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Subject: Re: [boost] [shared_array] Why not in C++11 ?
From: Adam Wulkiewicz (adam.wulkiewicz_at_[hidden])
Date: 2013-07-08 08:50:50


Jonathan Wakely wrote:
> On 8 July 2013 09:22, Sid Sacek wrote:
>>> If you want a container, use one. Containers with shared storage would be a nice addition
>>> to Boost, IMHO, but these should not abuse shared_ptr interface.
>> According to what you just wrote 'shared_ptr<T[]>' has already abused 'shared_ptr<>' and
>> all of the array features should be rolled back, or be put into another class altogether.
> I disagree with your implication that shared_ptr<T[]> abuses anything,
> maybe your view is skewed by thinking it's trying to be something it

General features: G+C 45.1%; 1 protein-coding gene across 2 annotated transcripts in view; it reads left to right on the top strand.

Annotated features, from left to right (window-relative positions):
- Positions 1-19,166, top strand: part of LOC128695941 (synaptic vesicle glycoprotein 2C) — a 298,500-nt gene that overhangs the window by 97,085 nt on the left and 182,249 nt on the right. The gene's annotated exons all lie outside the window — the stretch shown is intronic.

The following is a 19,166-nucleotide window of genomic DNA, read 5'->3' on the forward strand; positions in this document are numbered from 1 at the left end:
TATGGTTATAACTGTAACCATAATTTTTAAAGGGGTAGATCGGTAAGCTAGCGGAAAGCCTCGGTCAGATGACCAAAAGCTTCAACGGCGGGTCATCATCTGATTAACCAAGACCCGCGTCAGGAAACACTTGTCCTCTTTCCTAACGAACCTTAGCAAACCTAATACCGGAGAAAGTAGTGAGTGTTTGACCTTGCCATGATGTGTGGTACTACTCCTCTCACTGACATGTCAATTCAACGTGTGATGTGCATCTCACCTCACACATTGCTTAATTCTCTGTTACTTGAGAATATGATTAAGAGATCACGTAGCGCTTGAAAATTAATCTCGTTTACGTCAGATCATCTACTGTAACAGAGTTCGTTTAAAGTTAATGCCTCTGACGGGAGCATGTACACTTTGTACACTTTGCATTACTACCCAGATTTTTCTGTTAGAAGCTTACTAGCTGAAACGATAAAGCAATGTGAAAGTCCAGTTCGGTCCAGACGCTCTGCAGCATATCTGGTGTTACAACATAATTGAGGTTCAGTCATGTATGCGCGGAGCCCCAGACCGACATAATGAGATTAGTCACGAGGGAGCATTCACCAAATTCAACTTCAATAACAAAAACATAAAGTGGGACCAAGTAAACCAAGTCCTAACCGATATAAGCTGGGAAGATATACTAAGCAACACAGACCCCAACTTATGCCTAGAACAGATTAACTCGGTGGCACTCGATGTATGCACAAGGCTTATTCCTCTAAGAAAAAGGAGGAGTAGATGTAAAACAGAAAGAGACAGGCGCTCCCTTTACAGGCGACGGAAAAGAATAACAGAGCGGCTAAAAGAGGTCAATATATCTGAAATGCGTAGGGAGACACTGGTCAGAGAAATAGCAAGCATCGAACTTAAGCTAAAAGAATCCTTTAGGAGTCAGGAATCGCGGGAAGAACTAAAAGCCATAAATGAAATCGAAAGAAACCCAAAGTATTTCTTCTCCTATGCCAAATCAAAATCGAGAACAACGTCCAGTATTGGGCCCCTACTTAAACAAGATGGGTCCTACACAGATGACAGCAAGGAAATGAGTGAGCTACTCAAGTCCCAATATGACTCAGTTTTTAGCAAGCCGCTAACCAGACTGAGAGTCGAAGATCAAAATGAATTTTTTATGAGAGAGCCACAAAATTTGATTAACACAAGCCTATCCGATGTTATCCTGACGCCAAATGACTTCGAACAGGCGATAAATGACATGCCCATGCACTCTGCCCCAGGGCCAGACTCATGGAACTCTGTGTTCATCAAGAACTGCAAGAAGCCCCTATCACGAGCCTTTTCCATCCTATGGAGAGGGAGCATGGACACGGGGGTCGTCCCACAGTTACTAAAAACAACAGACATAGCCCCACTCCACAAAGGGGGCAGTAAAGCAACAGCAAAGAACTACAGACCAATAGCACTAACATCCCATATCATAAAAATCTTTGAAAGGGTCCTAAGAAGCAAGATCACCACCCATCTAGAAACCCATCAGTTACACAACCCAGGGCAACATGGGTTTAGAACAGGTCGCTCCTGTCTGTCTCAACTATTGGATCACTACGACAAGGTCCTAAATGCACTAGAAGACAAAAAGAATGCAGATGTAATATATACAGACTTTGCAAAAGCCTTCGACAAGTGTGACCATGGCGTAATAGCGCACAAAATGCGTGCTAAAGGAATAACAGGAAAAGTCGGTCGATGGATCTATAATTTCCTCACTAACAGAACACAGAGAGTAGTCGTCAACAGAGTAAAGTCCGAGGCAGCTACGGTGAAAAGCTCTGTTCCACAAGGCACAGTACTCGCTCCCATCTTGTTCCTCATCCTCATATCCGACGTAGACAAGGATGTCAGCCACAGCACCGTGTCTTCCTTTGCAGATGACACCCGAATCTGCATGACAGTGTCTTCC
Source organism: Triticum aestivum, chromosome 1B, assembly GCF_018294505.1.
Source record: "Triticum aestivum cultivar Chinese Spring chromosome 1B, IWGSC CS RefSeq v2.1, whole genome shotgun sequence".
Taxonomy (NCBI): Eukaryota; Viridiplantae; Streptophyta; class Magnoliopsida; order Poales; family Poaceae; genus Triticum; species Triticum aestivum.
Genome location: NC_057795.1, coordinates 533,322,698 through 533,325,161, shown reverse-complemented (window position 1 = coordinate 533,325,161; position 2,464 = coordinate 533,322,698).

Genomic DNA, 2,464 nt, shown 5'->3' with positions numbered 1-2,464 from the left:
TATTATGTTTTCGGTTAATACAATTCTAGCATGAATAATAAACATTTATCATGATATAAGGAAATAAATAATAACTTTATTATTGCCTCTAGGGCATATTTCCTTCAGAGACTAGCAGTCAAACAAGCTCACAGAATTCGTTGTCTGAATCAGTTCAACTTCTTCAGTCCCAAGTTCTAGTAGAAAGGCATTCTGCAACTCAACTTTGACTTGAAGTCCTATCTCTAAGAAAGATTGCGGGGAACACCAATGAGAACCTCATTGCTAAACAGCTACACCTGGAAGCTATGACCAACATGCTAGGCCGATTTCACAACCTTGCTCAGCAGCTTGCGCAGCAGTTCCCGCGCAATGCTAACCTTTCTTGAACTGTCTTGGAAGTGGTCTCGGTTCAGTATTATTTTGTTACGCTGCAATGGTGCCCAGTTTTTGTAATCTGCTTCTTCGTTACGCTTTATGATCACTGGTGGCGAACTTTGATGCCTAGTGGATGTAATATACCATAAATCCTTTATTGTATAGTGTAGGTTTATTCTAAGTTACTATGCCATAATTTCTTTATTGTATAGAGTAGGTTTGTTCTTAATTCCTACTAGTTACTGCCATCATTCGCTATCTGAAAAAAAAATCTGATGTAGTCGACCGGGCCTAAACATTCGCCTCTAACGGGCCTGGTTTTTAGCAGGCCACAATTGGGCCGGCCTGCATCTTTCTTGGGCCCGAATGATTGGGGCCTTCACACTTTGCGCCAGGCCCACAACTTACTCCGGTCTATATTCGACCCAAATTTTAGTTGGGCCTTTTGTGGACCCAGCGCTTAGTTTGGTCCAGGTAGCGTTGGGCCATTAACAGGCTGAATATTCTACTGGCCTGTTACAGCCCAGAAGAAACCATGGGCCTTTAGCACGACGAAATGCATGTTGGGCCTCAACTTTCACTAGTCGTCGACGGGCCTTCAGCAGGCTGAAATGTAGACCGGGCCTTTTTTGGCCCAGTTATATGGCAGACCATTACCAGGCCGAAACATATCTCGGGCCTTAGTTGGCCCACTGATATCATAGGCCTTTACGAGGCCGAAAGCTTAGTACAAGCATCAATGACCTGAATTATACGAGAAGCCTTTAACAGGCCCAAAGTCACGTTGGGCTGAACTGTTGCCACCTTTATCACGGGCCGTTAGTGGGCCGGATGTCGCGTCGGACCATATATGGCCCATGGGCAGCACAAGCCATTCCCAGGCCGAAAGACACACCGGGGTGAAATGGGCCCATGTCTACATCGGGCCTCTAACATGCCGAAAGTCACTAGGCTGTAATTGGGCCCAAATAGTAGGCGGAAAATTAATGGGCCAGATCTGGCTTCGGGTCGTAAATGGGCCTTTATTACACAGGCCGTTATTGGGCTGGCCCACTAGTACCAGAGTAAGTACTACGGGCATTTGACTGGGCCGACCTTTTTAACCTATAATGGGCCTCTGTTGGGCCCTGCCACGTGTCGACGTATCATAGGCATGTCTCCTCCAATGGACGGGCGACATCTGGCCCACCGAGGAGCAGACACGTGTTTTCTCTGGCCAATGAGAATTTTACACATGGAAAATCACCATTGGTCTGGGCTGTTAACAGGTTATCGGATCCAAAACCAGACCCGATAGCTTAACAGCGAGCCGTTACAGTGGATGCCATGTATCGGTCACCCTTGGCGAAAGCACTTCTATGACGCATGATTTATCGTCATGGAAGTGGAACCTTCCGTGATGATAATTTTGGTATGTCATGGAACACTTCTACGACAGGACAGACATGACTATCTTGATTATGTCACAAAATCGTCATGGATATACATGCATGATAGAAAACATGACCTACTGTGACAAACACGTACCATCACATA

> isn't. shared_ptr<T> and shared_ptr<T[]> are similar to T* pointing
> to a single object, and a T* pointing to an array, with the same
> limitation that the size is not part of the pointer but with the
> advantage that you don't have to remember whether to use delete or
> delete[].
> Now you could argue that using pointers to refer to arrays abuses
> pointers, but that's how C++ works, and it does have many advantages.

And correct me if I'm wrong but as with using operator-> with a pointer
to array, there is also possible to use operator[] with a pointer to
non-array variable:

T *a = new T[1];
T *v = new T;


Boost's smart pointers implements a reasonable subset of those
operations which reflects:

v->m = 0;
a[0].m = 0;

There are no additional methods in pointers, indicating the size of
allocated storage. Smart pointers should probably be as close as
possible to the raw ones because they are pointers not containers or


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